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Muslims Rebutting Extremism: CAIR Georgia Hosts 2nd Annual Seminar On Islamophobes & Terrorists

20953358 1609569305760963 8233227671362955943 n(ATLANTA, GA - 8/29/17) CAIR Georgia today hosted its second annual Muslims Rebutting Extremism seminar before both live and online audiences. During the seminar, expert speakers discuss the twin threats posed by anti-Muslim bigots and Muslim extremists, as well as effective ways to counter both of those groups.

VIDEO: CAIR Georgia 2nd Annual Muslims Rebutting Extremism Seminar

Speakers at both the 2016 and 2017 seminars were Dr. Houda Abadi, Associate Director of the Conflict Resolution Program at The Carter Center, Imam Arshad Anwar, leader of Roswell Community Masjid, and Edward Ahmed Mitchell, attorney and executive director of CAIR Georgia.
"Muslim extremists and anti-Muslim bigots represent two sides of the same coin," Mitchell said. "By debunking their ignorant and dangerous arguments, we hope to push back against both illegal discrimination and terrorist propaganda."
"As an imam, I feel a special obligation to educate our community, including parents and children, about the best ways to protect themselves from anti-Muslim harassment, as well as the online propaganda of extremist groups," said Imam Arshad Anwar, who once survived a bombing attack while attending school in Pakistan.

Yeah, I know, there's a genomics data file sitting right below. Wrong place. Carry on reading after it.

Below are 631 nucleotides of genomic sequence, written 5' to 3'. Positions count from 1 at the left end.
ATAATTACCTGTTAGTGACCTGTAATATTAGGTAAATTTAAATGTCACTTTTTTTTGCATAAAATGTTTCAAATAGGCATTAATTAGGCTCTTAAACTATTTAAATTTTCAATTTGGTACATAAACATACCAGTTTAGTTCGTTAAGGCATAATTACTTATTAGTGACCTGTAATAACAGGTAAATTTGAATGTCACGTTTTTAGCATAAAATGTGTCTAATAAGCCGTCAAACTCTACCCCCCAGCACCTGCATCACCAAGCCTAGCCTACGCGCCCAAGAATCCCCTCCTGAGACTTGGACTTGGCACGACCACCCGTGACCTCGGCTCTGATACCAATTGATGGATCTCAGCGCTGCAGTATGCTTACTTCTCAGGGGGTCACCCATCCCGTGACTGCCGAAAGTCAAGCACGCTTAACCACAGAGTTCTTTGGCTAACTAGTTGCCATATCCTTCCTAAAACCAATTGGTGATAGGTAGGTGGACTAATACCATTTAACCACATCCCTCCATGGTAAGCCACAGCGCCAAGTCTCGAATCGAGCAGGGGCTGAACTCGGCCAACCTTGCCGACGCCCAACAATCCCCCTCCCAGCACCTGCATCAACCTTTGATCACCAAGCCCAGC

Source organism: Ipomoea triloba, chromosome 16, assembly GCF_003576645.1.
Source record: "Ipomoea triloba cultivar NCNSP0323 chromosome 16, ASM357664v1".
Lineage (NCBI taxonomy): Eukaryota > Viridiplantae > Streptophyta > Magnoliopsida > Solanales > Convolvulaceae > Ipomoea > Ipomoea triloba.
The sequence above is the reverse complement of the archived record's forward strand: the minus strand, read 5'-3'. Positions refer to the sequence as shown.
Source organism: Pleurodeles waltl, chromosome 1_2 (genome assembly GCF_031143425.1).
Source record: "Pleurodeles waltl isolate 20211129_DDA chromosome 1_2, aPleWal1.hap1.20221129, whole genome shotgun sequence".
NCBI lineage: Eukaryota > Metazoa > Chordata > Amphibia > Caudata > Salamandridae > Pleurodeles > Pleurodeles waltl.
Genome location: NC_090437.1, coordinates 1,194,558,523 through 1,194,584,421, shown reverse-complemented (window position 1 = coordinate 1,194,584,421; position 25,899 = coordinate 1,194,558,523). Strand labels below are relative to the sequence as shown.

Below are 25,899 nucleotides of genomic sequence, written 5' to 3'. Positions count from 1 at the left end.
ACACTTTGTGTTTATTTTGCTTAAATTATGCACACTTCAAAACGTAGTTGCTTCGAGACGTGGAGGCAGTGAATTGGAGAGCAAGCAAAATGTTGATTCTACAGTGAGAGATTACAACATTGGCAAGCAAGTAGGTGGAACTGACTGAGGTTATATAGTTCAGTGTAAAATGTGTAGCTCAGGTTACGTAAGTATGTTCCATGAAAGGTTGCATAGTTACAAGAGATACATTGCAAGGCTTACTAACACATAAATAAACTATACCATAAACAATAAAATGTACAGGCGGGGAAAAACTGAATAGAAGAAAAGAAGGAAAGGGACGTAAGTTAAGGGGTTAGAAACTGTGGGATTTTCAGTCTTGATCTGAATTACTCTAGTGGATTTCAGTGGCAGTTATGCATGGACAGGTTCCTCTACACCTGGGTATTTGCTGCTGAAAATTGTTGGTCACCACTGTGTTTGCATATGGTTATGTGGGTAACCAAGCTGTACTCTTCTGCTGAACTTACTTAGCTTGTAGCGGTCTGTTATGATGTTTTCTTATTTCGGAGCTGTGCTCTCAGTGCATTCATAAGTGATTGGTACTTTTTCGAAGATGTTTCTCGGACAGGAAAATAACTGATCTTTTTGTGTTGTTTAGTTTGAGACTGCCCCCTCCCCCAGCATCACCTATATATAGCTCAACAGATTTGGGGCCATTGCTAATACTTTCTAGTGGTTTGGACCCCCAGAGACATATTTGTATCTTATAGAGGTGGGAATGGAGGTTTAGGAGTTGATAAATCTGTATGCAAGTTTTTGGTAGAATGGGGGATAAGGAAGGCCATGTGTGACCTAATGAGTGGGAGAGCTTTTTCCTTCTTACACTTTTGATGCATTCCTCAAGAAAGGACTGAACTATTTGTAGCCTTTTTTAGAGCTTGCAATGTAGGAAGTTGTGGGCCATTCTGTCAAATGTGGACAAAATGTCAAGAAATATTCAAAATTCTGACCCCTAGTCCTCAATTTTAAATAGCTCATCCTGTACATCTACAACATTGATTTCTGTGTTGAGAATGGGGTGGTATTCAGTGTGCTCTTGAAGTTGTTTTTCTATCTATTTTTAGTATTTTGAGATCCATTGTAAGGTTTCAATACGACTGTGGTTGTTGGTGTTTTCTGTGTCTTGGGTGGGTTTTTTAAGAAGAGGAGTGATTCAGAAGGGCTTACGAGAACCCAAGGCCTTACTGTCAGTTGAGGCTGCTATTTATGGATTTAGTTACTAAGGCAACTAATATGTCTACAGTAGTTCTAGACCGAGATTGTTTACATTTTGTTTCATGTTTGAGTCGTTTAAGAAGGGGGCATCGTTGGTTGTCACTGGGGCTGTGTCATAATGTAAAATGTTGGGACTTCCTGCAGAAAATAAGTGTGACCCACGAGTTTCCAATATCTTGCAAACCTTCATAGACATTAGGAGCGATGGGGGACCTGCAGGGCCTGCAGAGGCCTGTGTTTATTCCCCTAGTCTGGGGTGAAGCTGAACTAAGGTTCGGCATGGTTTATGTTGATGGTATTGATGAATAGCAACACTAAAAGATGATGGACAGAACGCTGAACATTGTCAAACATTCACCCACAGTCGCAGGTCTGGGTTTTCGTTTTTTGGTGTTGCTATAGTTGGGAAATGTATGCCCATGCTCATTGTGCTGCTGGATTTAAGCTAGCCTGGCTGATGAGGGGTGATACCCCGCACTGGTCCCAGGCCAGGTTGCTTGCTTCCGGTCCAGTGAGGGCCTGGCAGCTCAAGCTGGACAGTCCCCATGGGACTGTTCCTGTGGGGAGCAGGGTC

"American Muslims do not hesitate to condemn hate crimes and terrorist attacks, no matter the race or religion of the perpetrators," said Dr. Houda Abadi, who has traveled across Europe, the Middle East, and North Africa to conduct research studies about extremist propaganda, and leads workshops for religious leaders working to prevent violent extremism in their local communities. 
"We also take proactive steps to prevent and counter extremism by exposing and debunking their arguments, tactics, and goals."

During the event, the speakers also answered questions from the audience and discussed other ways to combat Islamophobia and Muslim extremism, including changes to American foreign policy.

"Everyone has a role to play in combating extremist groups, including the American government," Mitchell said. "We must pursue a just and moral foreign policy toward the Middle East, including securing freedom for the Palestinian people, ending our support for corrupt dictatorships, closing Guantanamo Bay, and ending our military involvement in Iraq, Afghanistan, Yemen and elsewhere. In doing so, we may dramatically shrink terrorist groups' ability to recruit new members."